Botobolar – Australia’s oldest organic vineyards
Stunning views from Logan Wines
Tasting at Logan Wines
Over the Christmas break we headed to Mudgee for a few days, figuring the coast in either direction from Sydney would be too crowded. Heading west of the city over the Blue Mountains and beyond, we reached Mudgee and discovered few other tourists around – I’m sure most were at the beach! It meant the wineries were blissfully uncrowded (some empty), the hotel deals abundant, and the vibe very relaxed. The downsides were that a few eateries were closed, and the weather was super hot. Regardless, it was a great three day stay, filled with much eating and drinking, beautiful views and animal spotting for the kids. After experiencing much of what Mudgee has to offer, here’s an edit of the must-dos:
Wineries are Mudgee’s main drawcard, and there are so, so many to visit. Some are clustered together on the main road past the racecourse, but many are sprawled out on the outskirts of town in every direction, with several worth seeking out. Our favourites were:
+ Logan Wines for stunning views from a glass box perched high above the vineyards.
+ Robert Stein for the beautiful setting, the best Shiraz and the most amazing restaurant of our trip, the few months old Pipeclay Pumphouse.
+ Short Sheep Micro-winery for the personal touch provided by the owner couple proud to show us around and explain their wine-making process, as well as the cute breed of short sheep you can feed (especially fun if you have kids in tow).
+ Botobolar for beautiful wine (including some that are preservative-free) at Mudgee’s oldest organic vineyard. We particularly liked this winery’s reds, after first discovering them at Newtown’s Bloodwood.
+ Lowe Wines for the family-friendly feel, with beautifully organised grounds ripe for exploration, complete with farm animals and fruit plantations (the wine was great too!).
Salmon carpaccio at Pipeclay Pumphouse
Caramelised fig mille feuille with honey marshmallow at Pipeclay Pumphouse
Food + Drink
Like anywhere, there were hits and misses. In a few days we managed to sample quite a lot of Mudgee’s eateries, from cafes to pubs to winery restaurants. We were there just after New Year so a few places that looked and sounded great were closed, like Roth’s Wine Bar, though there were still plenty of places open to choose from. Here’s our pick of the bunch:
Market Street Café was our favourite breakfast/brunch venue, with nearly everything on the menu sourced in and around Mudgee, from the preserves to the locally raised meat. The ingredients here are of the highest quality and they serve great coffee by Bill’s Beans from nearby Orange.
Pipeclay Pumphouse at Robert Stein
Entering Pipeclay Pumphouse
The afore-mentioned Pipeclay Pumphouse at Robert Stein is the new Mudgee hotspot and by far our favourite experience of the trip. If you venture to Mudgee you MUST eat here! The setting is amazing (another glass box-like structure making the most of the stunning views) perched over a dam, backed by vineyards, backed by rolling green hills. The food is beautifully executed fine dining, with a 3 course menu at $60 and a seven course degustation at $85. It has it all, from genuine, professional service, beautiful Stein’s wines, a stunning setting and decadent, delicious food.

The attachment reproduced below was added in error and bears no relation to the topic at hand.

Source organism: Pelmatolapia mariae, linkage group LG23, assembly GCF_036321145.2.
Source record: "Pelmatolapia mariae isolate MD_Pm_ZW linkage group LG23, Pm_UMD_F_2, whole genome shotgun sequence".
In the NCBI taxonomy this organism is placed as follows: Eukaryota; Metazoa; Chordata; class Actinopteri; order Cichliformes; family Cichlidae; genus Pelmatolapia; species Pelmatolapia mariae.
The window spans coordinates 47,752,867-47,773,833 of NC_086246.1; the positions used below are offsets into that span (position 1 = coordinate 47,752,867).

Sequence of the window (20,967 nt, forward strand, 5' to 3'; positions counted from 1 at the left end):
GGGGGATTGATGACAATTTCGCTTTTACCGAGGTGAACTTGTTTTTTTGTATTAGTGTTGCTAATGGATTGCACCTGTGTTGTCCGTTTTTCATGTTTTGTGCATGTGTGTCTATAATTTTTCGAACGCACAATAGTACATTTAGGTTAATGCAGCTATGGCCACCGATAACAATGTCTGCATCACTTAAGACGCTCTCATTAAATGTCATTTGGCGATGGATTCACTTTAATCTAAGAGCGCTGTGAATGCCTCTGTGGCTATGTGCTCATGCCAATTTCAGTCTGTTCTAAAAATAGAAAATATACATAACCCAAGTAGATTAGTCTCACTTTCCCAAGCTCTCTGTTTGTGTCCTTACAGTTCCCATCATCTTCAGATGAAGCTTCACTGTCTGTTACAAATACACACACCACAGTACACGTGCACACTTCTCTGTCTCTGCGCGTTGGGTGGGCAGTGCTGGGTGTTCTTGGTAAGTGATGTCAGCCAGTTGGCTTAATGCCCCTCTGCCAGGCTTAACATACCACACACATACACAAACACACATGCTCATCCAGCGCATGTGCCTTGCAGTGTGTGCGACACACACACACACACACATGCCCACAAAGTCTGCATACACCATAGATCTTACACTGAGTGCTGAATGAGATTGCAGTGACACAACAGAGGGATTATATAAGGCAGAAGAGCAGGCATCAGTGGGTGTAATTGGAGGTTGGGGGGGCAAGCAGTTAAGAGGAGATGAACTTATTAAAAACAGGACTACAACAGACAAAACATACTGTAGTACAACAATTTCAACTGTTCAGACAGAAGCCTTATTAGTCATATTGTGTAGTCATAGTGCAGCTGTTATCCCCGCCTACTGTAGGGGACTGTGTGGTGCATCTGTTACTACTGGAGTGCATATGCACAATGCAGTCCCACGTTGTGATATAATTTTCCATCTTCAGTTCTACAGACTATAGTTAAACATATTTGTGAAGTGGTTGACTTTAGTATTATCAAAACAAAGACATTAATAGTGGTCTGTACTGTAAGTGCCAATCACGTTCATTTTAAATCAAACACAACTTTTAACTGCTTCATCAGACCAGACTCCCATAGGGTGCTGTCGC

There are so, so many pubs in Mudgee, what seems a disproportionate amount for a small town(!), but the best place for beer has to be the Mudgee Brewing Company. The barn-like microbrewery and restaurant is in the middle of town and features a simple menu of typical Oz bar food and live music, along with an extensive array of beers brewed on site. The IPA was a standout, and the Razz Ale my overall pick, a raspberry-infused brew which is not at all sweet or sickly, just oddly refreshing.
The family factor
We travelled to Mudgee with our kids and they managed to find much to enjoy, though the hotel pool was right up there with their favourite things about the trip. Several of the wineries double as farms, so kids can see alpacas, pat sheep or goats or even explore a chicken coop (visit Lowe Wines for that!). Most have extensive grounds so there’s lots of room to run around outside. Many of the wineries also have some kind of ‘kids’ corner’ with colouring books and chalkboards to keep kids entertained. In town, one of the most kid-friendly cafes is Outside the Square, where there are highchairs, kid-sized tables and even colourful crafts for sale similar to what you’d find in an Oxfam or other NGO-run shop. It felt like Mudgee was really welcoming of kids, despite it’s food and wine-focussed adult appeal.
Where to stay
We stayed at Parklands Resort & Conference Centre, which I highly recommend. We got a great last minute deal so stayed for less than half the usual rate – so do that if you can! It’s located across from the racecourse on sprawling grounds on the edge of town, and is just at the start of the main road to the wineries. It has an oversized indoor pool (which was a godsend on one 42 degree day!) along with a Jacuzzi and sauna, and the rooms are really spacious. Ours had a double bed, a single bed and a foldout couch that could sleep two, so it was great for our family of four but could have really comfortably slept five! For a boutique hotel option if sans-kids, De Russie Suites looks gorgeous.